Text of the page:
The end of a full expression is one example of a sequence point . A sequence point is any point in a program's execution wherein all side effects of previous evaluations are complete and no side effects of subsequent evaluations have started. If you want, you can think of the semicolon at the end of each statement as a sequence point:

Sequence points also appear at the end of the controlling expression of an if or switch statement, the controlling expression of a while or do statement, and each of the expressions of a for statement. For example, you can envision there's a sequence point at the right parenthesis after the conditional expression in an if statement:

There is also a sequence point at the end of the first (leftmost) operand of && (logical and), || (logical or), ?: (conditional), and , (comma) operators. For example:

C and C++ support short-circuit evaluation. That is, if the left sub-expression, *p++ != 0 , is false, then the entire condition is false, regardless of the value of the rest of the expression. In that case, the program will not evaluate any part of the right sub-expression *q++ != 0 , including its side effect. However, it will have completed the side effect of the left sub-expression.

Aside from the operators listed above, most binary operators-notably the assignment operator-do not have a sequence point after their first operand. As I described earlier, the expression:

*p++ = *q++;

does not necessarily increment p before incrementing q .

There is a sequence point between the operands of a comma operator. For example, there's a sequence point at the commas in:

There's also a sequence point at each semicolon and at the closing right parenthesis.

Although the comma operator is a sequence point, the commas that separate the arguments in a function call are not comma operators; they're just punctuation. Once again, the order of evaluation of the function arguments is unspecified. However, there's a sequence point after the evaluation of the arguments but before the call actually occurs. For a call such as:

f(i++, j++);

the Standard doesn't tell you whether the program will increment i before or after incrementing j , but it does tell you that both i and j will be incremented before the program arrives at f .

Doing too much at once

Most experienced C and C++ programmers know that expressions such as:

i = 2 * i++;

are suspect at best. In this case, if the post-increment occurs after the assignment, then the result will be as if you had written:

i = 2 * i + 1;

But, if the increment occurs before the assignment, then the result will be as if it were just:

i = 2 * i;

In turns out that the behavior of an expression such as:

i = 2 * i++;

isn't just unspecified; it's undefined. According to the Standard:

“Between the previous and next sequence point an object shall have its stored value modified at most once by the evaluation of an expression. Furthermore, the prior value shall be read only to determine the value to be stored.”

A program that does otherwise has undefined behavior.

A call such as:

f(n++, n);

has undefined behavior because it violates the rule just cited. There's no sequence point between the argument expressions. The first (left) argument modifies n . It also reads the value of n , but only to determine the new value to be stored in n . So far, so good. However, the second (right) argument expression reads the value of n between the same pair of sequence points as the first argument, but not to determine the value to be stored in n . This additional attempt to read the value of n has undefined behavior.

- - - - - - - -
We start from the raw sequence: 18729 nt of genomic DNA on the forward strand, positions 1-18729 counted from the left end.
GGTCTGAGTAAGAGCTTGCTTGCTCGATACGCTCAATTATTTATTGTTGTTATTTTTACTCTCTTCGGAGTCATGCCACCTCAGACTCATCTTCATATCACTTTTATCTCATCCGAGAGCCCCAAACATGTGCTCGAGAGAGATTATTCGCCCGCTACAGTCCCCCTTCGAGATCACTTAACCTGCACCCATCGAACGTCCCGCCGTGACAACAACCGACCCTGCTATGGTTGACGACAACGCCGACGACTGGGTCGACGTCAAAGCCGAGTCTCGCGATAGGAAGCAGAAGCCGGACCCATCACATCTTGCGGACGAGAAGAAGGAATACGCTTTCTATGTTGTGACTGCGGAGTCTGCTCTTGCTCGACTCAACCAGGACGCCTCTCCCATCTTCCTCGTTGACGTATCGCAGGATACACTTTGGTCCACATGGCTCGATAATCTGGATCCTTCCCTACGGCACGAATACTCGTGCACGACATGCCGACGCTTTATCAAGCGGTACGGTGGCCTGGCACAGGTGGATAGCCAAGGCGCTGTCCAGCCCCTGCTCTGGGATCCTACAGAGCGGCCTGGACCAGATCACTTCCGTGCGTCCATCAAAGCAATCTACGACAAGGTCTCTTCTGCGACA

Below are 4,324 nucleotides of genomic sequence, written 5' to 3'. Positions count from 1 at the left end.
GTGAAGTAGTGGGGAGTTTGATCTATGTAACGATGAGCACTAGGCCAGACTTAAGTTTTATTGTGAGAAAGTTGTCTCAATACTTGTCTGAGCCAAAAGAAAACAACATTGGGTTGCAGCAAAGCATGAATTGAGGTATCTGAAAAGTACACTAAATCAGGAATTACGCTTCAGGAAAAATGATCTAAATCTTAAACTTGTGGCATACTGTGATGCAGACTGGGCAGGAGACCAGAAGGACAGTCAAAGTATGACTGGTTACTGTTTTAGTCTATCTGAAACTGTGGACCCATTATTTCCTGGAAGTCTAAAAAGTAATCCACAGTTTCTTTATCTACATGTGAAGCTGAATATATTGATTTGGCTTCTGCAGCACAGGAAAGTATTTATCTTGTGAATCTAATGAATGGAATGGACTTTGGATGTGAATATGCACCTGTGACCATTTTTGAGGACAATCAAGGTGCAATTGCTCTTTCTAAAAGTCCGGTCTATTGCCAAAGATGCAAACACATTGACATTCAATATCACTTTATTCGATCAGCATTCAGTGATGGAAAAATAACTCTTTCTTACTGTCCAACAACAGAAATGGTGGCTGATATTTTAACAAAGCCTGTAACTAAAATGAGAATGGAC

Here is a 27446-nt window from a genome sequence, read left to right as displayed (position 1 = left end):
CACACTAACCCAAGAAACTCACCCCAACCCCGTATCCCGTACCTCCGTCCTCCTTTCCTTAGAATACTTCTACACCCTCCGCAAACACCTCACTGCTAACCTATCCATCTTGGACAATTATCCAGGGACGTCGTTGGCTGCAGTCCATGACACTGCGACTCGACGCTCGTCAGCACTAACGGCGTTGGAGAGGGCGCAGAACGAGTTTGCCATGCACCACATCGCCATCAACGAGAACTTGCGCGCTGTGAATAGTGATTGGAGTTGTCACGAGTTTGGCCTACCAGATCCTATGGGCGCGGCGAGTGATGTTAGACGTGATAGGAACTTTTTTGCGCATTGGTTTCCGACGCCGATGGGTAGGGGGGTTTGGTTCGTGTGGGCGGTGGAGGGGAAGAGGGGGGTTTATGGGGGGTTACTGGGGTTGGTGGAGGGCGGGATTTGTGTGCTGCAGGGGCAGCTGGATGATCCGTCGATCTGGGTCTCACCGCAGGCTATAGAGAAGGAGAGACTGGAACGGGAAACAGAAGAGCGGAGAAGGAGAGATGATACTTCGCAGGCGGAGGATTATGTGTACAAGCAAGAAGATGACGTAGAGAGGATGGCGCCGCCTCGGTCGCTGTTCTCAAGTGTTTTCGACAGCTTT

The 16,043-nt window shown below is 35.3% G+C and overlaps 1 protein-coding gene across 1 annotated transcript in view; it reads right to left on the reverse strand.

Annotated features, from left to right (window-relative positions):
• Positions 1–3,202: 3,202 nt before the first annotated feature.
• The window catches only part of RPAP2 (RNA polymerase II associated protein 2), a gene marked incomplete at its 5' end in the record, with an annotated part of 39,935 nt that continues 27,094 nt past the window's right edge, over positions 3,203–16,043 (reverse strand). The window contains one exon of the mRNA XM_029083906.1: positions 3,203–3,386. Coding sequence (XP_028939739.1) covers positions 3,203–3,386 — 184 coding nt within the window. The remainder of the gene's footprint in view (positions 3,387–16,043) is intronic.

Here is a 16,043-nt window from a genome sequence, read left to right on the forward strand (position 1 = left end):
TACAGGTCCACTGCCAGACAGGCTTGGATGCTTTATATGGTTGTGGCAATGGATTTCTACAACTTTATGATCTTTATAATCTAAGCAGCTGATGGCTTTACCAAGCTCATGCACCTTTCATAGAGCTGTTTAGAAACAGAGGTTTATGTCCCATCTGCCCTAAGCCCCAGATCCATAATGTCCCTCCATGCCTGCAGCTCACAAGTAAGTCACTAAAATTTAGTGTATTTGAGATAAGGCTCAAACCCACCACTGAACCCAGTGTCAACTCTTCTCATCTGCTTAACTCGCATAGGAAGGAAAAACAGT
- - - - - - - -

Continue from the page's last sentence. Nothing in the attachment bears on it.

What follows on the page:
This rule also explains why expressions such as:

a[i++] = i;

have undefined behavior as well.

A correction
Earlier, I recalled my observation that only one compiler, the ARM Development System (ADS) trial version 1.1, issued a warning that:

f(n++, n);

produces undefined behavior. In my last column, I also observed: “It's interesting that, although the ADS compiler is based on Metrowerks CodeWarrior, CodeWarrior Pro 6.0 for Windows produced no such warning.”

Ian Johnson, product manager with ARM Ltd. wrote to set me straight. He wrote, in part:

“ARM licenses the Metrowerks CodeWarrior IDE for use in our ARM Developer Suite (ADS), but we do not use the Metrowerks compilers. Incidentally, neither do we use the Metrowerks debugger. We just enable the 'project management' and editor facilities of the CodeWarrior IDE.

“When you invoke the compiler via armcc -vsn you will see that you get a banner identifying the compiler as coming from ARM Ltd.

“The C and C++ compilers that ship in ADS are developed entirely at ARM by a dedicated compiler team. Hence, it is not surprising that you get different results when compiling with the ARM compilers and the Metrowerks ones, since they are entirely different compilers.

“Also, I can explain why our compilers apparently vary the order of evaluation of function arguments depending on the call. We don't take a simple left-to-right or right-to-left approach. We evaluate the arguments that are 'hardest' first.

“For example, if you call f(g(), i+1) , then we will evaluate g() first. If we evaluated i+1 first, we would need to save the register holding that result before evaluating g() because the call to g() may trash the contents of that register. I believe it was for this purpose that the C standard left the order of evaluation up to the compiler writer.”

Thanks for the insights, Ian.

Dan Saks is the president of Saks & Associates, a C/C++ training and consulting company. He served for many years as secretary of the C++ standards committee. With Thomas Plum, he wrote C++ Programming Guidelines. You can write to him at .

Return to the July 2002 Table of Contents